San Luis Reservoir Recreation Area is a public recreation area in California near Gustine in Merced County, offering a multitude of outdoor recreation alongside a camping experience that isn’t to be missed. The campgrounds are equipped with modern facilities that will add to the comfort of your visit—the greatest being the availability of Wi-Fi. Camping is offered year-round, and April through September are the most crowded times of the year.
There is so much to explore and enjoy at the park. RV campers are entertained with an abundance of outdoor activities in the form of both water and land recreation. Three beautiful lakes, O’ Neill Forebay, San Luis Reservoir, and Los Banos Creek Reservoir, allow campers to relax and rejuvenate their senses with sports like boating, fishing, and swimming.
Five picnic sites along the shores of O’ Neill Forebay invite campers with picnics on their minds. There are opportunities for horseback riders to enjoy both equine camping and horseback riding. Hiking and bicycling are also favorite activities at the park. If you are curious to learn more about the historical and geographical aspects of the region, stop your trailer by the Visitor Center near the Romero Overlook Trail to discover little-known facts about the reservoirs and major water projects.
RV Rentals in San Luis Reservoir State Recreation Area
Transportation in San Luis Reservoir State Recreation Area
San Luis Reservoir Recreation Area can be accessed in less than half an hour via car or RV from the City of Merced. Just off of Interstate 5, you can get here from San Jose in about an hour from the northwest or less than an hour from Salinas to the southwest. The park is right off of CA-152 and can be easily reached with any size RV or camper. However, you will need to take it slow on some of the more winding roads near US-101 and as you get closer to the lake.
The park lies within the western side of San Joaquin Valley near the mountainous Pacheco State Park and Upper Cottonwood Creek Wildlife Area, which are less than 15 miles away. If you are headed to the Los Banos Creek Campground, you will need to go a bit further south on CA-152, where it meets Canyon Road.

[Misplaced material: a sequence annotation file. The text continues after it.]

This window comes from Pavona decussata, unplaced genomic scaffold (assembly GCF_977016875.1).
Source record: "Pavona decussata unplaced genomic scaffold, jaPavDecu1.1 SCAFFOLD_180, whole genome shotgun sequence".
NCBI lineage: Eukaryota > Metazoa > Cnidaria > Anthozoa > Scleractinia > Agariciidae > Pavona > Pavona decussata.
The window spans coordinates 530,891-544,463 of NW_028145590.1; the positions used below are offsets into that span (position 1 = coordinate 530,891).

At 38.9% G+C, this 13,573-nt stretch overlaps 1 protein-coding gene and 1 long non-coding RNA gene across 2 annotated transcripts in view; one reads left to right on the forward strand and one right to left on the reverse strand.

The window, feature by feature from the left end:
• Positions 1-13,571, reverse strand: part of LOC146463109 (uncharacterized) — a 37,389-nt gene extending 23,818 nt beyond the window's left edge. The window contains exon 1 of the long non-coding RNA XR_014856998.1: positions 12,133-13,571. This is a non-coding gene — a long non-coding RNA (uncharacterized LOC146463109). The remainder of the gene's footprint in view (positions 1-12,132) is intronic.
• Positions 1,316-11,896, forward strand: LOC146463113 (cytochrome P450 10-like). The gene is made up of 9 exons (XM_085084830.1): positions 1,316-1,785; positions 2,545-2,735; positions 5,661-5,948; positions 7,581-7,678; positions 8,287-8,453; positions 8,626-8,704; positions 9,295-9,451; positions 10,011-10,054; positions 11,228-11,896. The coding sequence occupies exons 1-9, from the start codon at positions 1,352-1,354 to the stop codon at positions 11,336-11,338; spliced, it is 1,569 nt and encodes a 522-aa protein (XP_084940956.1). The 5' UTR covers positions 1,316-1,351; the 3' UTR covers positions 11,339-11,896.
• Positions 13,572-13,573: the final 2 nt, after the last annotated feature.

Campgrounds and parking in San Luis Reservoir State Recreation Area
Campsites in San Luis Reservoir State Recreation Area
San Luis Reservoir State Recreation Area also boasts two extra-large group campgrounds along the shores of the O’Neill Forebay. Group Camp A accommodates up to 60 people and 15 vehicles. This campsite has 10 concrete picnic tables with ramadas for shade, several campfire rings with grills for cooking, and tons of space to spread out and have fun. Group Camp B has room for up to 30 people and 10 vehicles. There are five concrete tables with ramadas, several fire pits with grills, and lots of room to play or hang out around the fire. There are no hookups, but there are modern restrooms with running water and showers with hot water. Go ahead and bring your pooch but make sure they are leashed or otherwise restrained while you are here. Both sites are only available by reservation.
The Basalt Campground is the only campground on San Luis Reservoir, and it has 79 spacious campsites. The campground sits near the reservoir in a well-shaded, wind-protected valley featuring family and pet-friendly campsites. On-site amenities include water faucets, modern restrooms with running water, hot showers, and flush toilets. There is also an RV dump station for your convenience. Each of the campsites here has a picnic table, fire ring, and BBQ grill with plenty of room to hang out around the fire. There are no hookup sites in the campground. Not all, but some sites accommodate campers, motorhomes, and trailers up to 30 feet in length. Others offer accommodations for vehicles smaller than 30 feet. Camping is a year-round activity, and the campground offers reservations.
San Luis Creek Campground
Offering both water and electrical hookups, San Luis Creek Campground is one of the two camp areas situated near O’Neill Forebay and the only one with hookups. There are 53 campsites, all boasting electric (30-amp), and water connections. A few campsites offer excellent views of the shore. The campground is not very well shaded and is prone to disturbances from the winds.
The maximum length for RVs like campers, motorhomes, and trailers is 30 feet or less. Each site comes with a level pad, a campfire ring with a grill for cooking, and a concrete picnic table. There are no flush toilets or showers. A dump station is available. Campers can use the new five-mile accessible trail to get to the North Beach Day Use Area. Pets are welcome as long as they are restrained, and reservations are recommended.
Los Banos Creek Campground